Dominic Raab releases pictures of his Jewish father who fled the Nazis

Dominic Raab shares unseen pictures of his Jewish father who fled the Nazis and his great-grandparents who were murdered in the Holocaust as he calls Labour’s anti-Semitism scandal ‘a stain on our country’

  • Dominic Raab’s father Peter fled the Nazis in 1938 and settled in UK aged six
  • His grandparents and other relatives were murdered during the Holocaust 
  • Mr Raab says Corbyn and McDonnell are failing to defend ‘fair and tolerance’ 
  • He said: ‘You’d be surprised how many British people take this personally’

Tory leadership hopeful Dominic Raab today released pictures of his Jewish relatives who were murdered in the Holocaust and attacked Labour for failing to stamp out anti-Semitism among members and MPs calling it a ‘stain on our country’.

Mr Raab has described how his father Peter fled the Nazis in 1938 and came to Britain aged six as he accused Jeremy Corbyn and John McDonnell of not standing up for ‘free and tolerant democracy’ that welcomed his dad.

Peter Raab ran from his native Czechoslovakia but the majority of his family – including his grandparents – were left behind and would later be murdered because of their faith.

His father learned English, worked for M&S as a food manager and met his mother Jean, who was from Bromley, Kent.  He died when Dominic was 12 after losing his battle with cancer. 

Drawing on what happened to his family Mr Raab said: ‘I believe all parties must preserve the free and tolerant democracy that I know from my own family’s experience we are lucky to have in this country.

‘I think if you look at the evidence, Jeremy Corbyn and John McDonnell have shown they won’t stand up for that ideal’. 

He added: ‘You’d be surprised how many British people take this personally.’ 

Tory leadership hopeful Dominic Raab described father Peter fled the Nazis in 1938 and came to Britain aged six (right)

He said his father (pictured) was welcomed by ‘free and tolerant’ Britain and accused Jeremy Corbyn, John McDonnell and Labour of not standing up for those ideals

A young Dominic Raab, 9, with mother Jean, father Peter and sister Jody. His father died when Raab was 12. His mother later took her own life, according to ITV News

The Tory MP said Labour leader Jeremy Corbyn and shadow chancellor John McDonnell’s ‘inaction’ over anti-Semitism meant the Labour Party was a ‘stain on our country’.

In the video, he says: ‘In recent times, this once great party has become a stain on our country.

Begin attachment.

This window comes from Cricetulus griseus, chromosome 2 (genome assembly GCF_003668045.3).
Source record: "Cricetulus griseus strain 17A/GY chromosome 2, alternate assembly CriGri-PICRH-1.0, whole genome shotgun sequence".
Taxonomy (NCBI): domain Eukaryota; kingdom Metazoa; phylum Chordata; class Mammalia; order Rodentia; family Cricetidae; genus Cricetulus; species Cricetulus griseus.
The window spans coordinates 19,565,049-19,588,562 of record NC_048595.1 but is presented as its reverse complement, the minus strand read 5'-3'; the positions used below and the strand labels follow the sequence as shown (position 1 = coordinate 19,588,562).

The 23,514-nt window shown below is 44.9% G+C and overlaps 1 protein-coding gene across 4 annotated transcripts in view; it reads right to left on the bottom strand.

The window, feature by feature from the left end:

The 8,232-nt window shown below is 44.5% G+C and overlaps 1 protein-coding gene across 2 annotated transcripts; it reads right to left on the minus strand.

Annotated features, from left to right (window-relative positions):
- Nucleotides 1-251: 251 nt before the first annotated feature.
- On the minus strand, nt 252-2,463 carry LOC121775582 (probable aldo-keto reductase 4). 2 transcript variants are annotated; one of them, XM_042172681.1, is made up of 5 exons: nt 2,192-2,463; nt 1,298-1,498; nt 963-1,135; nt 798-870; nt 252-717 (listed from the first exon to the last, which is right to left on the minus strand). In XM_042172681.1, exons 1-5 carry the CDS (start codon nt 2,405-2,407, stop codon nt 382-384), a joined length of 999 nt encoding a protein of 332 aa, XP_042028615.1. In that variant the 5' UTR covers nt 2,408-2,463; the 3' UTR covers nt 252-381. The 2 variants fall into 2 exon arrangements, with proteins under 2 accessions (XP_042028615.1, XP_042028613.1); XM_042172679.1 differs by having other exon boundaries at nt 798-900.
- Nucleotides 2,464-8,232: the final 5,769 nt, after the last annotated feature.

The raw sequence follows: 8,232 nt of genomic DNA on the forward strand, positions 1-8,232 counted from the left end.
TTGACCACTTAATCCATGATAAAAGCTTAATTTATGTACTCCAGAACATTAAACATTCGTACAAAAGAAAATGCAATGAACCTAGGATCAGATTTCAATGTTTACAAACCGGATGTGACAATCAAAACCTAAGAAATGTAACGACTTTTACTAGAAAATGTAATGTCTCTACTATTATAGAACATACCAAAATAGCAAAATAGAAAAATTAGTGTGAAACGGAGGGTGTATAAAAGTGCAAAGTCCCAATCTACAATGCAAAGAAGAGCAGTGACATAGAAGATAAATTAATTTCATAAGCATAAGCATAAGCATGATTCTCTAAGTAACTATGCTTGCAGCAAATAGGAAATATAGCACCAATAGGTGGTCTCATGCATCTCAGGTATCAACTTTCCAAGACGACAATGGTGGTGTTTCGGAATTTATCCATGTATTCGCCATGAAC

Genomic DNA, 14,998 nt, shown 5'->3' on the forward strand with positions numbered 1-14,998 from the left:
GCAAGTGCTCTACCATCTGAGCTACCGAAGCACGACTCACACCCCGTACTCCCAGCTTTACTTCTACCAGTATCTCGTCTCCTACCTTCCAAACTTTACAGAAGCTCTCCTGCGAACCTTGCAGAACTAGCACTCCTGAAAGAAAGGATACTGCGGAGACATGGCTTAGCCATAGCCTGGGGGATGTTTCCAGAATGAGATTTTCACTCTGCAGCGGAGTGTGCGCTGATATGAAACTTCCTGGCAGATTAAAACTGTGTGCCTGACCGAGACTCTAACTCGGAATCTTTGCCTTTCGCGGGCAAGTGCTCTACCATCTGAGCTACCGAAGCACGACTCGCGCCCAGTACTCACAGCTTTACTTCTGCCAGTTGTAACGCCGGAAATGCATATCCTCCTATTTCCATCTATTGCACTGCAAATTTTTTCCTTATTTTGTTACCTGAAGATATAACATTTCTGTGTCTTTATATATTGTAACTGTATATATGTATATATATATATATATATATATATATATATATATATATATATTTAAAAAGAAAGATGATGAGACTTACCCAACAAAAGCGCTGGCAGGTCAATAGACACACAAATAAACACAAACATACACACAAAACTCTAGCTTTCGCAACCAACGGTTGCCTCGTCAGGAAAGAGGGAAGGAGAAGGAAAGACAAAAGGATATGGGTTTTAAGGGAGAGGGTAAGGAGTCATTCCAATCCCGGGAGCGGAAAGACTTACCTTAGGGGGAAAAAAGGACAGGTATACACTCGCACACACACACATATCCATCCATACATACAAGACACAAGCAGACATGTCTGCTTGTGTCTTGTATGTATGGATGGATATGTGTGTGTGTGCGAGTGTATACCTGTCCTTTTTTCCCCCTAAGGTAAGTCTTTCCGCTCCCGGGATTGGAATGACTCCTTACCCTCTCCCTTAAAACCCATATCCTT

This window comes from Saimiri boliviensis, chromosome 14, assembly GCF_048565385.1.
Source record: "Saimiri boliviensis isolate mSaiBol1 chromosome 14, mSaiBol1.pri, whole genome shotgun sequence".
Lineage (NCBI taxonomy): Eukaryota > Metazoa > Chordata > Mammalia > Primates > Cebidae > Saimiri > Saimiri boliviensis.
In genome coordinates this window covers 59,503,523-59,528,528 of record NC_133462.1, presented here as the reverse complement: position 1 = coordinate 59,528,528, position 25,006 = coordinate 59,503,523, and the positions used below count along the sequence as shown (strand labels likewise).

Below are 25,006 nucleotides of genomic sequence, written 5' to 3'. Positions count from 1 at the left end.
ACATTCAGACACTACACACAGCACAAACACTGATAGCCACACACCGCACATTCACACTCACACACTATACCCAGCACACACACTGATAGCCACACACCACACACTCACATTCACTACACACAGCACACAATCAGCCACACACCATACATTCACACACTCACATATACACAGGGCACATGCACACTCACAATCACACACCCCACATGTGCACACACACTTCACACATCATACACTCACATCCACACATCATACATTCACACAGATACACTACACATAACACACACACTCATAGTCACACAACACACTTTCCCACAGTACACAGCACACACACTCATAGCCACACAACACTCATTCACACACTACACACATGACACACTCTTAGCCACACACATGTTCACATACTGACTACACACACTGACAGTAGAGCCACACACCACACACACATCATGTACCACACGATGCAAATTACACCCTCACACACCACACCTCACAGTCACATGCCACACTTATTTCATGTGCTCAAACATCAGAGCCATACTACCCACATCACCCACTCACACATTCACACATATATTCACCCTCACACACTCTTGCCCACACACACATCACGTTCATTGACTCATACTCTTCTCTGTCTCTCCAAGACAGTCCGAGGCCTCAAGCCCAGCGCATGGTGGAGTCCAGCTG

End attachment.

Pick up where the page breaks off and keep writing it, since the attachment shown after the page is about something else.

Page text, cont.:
‘I am talking about the inaction when a small minority of members and even their own MPs are caught saying terrible things that go beyond the bounds of tolerant debate.’

Outlining his family’s journey as refugees, Mr Raab said his father could not speak English when he arrived in the country aged six, but ‘grasped the opportunities and embraced the tolerance that our great country offers’.

His father ‘never forgot what happened to his family’, Mr Raab said, adding: ‘Most of his family had been systematically murdered for no other reason that they were Jews.’

He said the Labour leadership was not standing up for ‘free and tolerant democracy’.

‘There are certain things that should stand above party political divides,’ he said. 

Mr Raab has been criticised as he admitted he would ‘probably not’ describe himself as a feminist but insisted he was committed to equality. 

Peter Raab with his grandfather and grandmother in Czechoslovakia, who were all murdered by the Nazis for being Jewish

Dominic and his sister Judy with their grandmothers at home in Buckinghamshire in the 1980s

The former Brexit secretary was challenged over a 2011 comment that some feminists are ‘obnoxious bigots’.

The Tory leadership contender said: ‘The point I was making is that sexism is wrong and it’s wrong if it’s said about a woman or about a man and I think equality is too precious a value for us to put up with double standards.

‘I do think we should call hypocrisy out in political debate and political life.’

Asked on ITV News whether he would describe himself as a feminist he said: ‘No, probably not.

‘But I would describe myself as someone who’s a champion of equality and meritocracy.’

Referring to his wife, Erika, he said they were a ‘two salary couple, I support her as much as she supports me’.

‘I’m all for working women making the very best of their potential and that’s something that’s really important to me.’

Mr Raab, a prominent Brexiteer, played down the prospect of Speaker John Bercow helping to block a no-deal departure from the EU.

‘I don’t think that will affect the chances and I think Parliament should of course have its say right the way through this.

‘But actually I think it’s very difficult for Parliament to frustrate Brexit if the Government is serious about keeping our promises to the people of this country.’

He insisted that a no-deal Brexit was not his preferred option and said he would use ‘every ounce of energy’ to work for a better offer from the EU.

‘But if they don’t move we must give this country a sense of direction, get out of this rut and take Britain forward and that’s what I’d do.’


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